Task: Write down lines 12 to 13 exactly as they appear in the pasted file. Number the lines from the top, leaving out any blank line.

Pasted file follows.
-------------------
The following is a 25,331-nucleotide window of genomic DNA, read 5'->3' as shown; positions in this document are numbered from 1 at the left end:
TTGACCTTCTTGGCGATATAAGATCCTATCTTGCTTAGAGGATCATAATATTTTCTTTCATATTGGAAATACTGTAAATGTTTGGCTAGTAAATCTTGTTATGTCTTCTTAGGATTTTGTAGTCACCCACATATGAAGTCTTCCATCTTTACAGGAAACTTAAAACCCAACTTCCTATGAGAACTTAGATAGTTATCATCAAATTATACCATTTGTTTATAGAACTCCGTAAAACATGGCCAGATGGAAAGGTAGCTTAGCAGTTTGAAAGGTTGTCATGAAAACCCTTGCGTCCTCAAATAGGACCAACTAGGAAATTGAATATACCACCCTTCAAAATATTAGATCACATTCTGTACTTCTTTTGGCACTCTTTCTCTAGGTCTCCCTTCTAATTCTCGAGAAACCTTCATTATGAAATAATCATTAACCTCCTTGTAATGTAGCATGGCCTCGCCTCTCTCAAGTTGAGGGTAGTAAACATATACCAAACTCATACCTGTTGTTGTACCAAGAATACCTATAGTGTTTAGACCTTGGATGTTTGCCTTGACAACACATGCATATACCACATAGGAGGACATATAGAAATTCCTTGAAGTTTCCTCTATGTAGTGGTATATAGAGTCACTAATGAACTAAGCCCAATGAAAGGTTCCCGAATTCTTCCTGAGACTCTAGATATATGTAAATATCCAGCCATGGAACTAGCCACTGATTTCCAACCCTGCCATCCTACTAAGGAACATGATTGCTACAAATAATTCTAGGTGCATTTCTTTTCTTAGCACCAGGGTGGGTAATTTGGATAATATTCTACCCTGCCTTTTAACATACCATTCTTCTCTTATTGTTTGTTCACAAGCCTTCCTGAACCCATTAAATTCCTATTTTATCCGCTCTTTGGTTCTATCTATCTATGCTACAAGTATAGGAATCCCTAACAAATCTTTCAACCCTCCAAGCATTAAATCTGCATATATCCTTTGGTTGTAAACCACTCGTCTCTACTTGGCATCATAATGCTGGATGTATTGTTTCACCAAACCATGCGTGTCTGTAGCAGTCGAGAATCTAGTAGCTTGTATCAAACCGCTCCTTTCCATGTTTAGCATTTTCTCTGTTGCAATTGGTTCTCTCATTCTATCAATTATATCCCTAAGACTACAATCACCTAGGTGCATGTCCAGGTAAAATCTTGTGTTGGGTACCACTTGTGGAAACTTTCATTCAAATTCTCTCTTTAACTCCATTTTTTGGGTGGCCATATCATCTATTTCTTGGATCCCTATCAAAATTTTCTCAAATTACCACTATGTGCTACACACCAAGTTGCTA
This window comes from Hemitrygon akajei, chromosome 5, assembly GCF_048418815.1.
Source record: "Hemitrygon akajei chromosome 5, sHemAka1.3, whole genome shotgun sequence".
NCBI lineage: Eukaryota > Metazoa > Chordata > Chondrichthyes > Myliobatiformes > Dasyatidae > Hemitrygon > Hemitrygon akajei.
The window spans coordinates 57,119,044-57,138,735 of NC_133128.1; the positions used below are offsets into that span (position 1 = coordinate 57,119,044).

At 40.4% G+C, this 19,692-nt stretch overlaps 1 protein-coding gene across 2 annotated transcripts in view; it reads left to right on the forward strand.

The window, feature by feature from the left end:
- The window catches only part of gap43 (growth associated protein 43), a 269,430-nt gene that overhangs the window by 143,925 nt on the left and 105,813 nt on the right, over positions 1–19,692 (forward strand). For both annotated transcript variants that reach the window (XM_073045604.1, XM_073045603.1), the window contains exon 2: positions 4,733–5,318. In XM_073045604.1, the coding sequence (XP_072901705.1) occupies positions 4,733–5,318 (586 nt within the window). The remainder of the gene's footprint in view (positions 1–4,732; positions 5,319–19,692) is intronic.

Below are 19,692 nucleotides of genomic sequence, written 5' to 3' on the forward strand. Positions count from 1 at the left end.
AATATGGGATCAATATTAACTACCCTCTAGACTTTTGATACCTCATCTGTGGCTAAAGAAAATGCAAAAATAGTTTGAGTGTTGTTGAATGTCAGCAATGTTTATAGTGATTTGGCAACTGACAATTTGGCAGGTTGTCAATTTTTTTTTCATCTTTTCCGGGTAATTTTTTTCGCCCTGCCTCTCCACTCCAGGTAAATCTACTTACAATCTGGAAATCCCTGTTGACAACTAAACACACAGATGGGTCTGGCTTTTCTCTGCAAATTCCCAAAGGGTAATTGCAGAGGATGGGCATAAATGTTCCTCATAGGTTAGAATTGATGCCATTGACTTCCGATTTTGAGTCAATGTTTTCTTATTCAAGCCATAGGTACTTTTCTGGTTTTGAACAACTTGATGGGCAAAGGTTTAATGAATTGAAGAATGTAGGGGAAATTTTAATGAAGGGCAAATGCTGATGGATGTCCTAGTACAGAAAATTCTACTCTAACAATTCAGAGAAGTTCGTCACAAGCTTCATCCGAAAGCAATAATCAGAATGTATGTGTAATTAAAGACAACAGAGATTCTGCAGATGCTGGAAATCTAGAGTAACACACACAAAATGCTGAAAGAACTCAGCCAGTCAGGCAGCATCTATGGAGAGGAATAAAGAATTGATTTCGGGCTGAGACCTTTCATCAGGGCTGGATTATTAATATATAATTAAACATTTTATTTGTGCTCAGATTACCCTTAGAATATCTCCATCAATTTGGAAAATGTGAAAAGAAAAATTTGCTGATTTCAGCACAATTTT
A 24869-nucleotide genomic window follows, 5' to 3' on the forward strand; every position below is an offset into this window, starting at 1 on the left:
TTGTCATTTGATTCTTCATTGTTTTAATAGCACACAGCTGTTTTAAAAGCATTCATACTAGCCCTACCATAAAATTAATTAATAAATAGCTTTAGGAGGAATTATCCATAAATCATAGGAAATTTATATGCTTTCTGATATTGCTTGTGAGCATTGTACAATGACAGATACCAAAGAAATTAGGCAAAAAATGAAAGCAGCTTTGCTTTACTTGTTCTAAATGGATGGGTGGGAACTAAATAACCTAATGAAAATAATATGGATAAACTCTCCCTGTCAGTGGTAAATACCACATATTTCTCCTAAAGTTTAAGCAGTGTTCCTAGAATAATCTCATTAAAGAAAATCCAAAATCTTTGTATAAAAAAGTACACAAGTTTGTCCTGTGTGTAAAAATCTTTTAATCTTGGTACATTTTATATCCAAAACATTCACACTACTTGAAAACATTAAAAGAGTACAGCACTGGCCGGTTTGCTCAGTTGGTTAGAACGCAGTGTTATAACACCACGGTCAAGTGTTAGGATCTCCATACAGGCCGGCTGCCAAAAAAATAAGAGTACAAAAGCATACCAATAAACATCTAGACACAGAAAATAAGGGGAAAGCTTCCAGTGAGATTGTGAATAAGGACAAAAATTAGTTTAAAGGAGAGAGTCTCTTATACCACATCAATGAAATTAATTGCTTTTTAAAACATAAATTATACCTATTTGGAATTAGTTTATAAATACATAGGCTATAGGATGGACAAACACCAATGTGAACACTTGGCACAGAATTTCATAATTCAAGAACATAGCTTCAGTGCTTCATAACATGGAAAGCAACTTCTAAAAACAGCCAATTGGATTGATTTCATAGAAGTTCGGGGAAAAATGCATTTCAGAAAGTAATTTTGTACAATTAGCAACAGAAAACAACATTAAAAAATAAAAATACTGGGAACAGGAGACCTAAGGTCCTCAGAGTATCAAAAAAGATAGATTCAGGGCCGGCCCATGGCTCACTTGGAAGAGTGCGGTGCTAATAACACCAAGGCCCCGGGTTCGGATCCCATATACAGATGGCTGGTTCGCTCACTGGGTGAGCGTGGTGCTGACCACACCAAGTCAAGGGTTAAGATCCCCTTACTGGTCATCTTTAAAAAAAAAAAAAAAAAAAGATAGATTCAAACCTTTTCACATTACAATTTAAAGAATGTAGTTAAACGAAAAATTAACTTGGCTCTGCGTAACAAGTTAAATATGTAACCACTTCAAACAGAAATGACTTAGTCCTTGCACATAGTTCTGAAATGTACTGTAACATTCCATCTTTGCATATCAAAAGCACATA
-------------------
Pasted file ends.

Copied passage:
A 24869-nucleotide genomic window follows, 5' to 3' on the forward strand; every position below is an offset into this window, starting at 1 on the left:
TTGTCATTTGATTCTTCATTGTTTTAATAGCACACAGCTGTTTTAAAAGCATTCATACTAGCCCTACCATAAAATTAATTAATAAATAGCTTTAGGAGGAATTATCCATAAATCATAGGAAATTTATATGCTTTCTGATATTGCTTGTGAGCATTGTACAATGACAGATACCAAAGAAATTAGGCAAAAAATGAAAGCAGCTTTGCTTTACTTGTTCTAAATGGATGGGTGGGAACTAAATAACCTAATGAAAATAATATGGATAAACTCTCCCTGTCAGTGGTAAATACCACATATTTCTCCTAAAGTTTAAGCAGTGTTCCTAGAATAATCTCATTAAAGAAAATCCAAAATCTTTGTATAAAAAAGTACACAAGTTTGTCCTGTGTGTAAAAATCTTTTAATCTTGGTACATTTTATATCCAAAACATTCACACTACTTGAAAACATTAAAAGAGTACAGCACTGGCCGGTTTGCTCAGTTGGTTAGAACGCAGTGTTATAACACCACGGTCAAGTGTTAGGATCTCCATACAGGCCGGCTGCCAAAAAAATAAGAGTACAAAAGCATACCAATAAACATCTAGACACAGAAAATAAGGGGAAAGCTTCCAGTGAGATTGTGAATAAGGACAAAAATTAGTTTAAAGGAGAGAGTCTCTTATACCACATCAATGAAATTAATTGCTTTTTAAAACATAAATTATACCTATTTGGAATTAGTTTATAAATACATAGGCTATAGGATGGACAAACACCAATGTGAACACTTGGCACAGAATTTCATAATTCAAGAACATAGCTTCAGTGCTTCATAACATGGAAAGCAACTTCTAAAAACAGCCAATTGGATTGATTTCATAGAAGTTCGGGGAAAAATGCATTTCAGAAAGTAATTTTGTACAATTAGCAACAGAAAACAACATTAAAAAATAAAAATACTGGGAACAGGAGACCTAAGGTCCTCAGAGTATCAAAAAAGATAGATTCAGGGCCGGCCCATGGCTCACTTGGAAGAGTGCGGTGCTAATAACACCAAGGCCCCGGGTTCGGATCCCATATACAGATGGCTGGTTCGCTCACTGGGTGAGCGTGGTGCTGACCACACCAAGTCAAGGGTTAAGATCCCCTTACTGGTCATCTTTAAAAAAAAAAAAAAAAAAAGATAGATTCAAACCTTTTCACATTACAATTTAAAGAATGTAGTTAAACGAAAAATTAACTTGGCTCTGCGTAACAAGTTAAATATGTAACCACTTCAAACAGAAATGACTTAGTCCTTGCACATAGTTCTGAAATGTACTGTAACATTCCATCTTTGCATATCAAAAGCACATA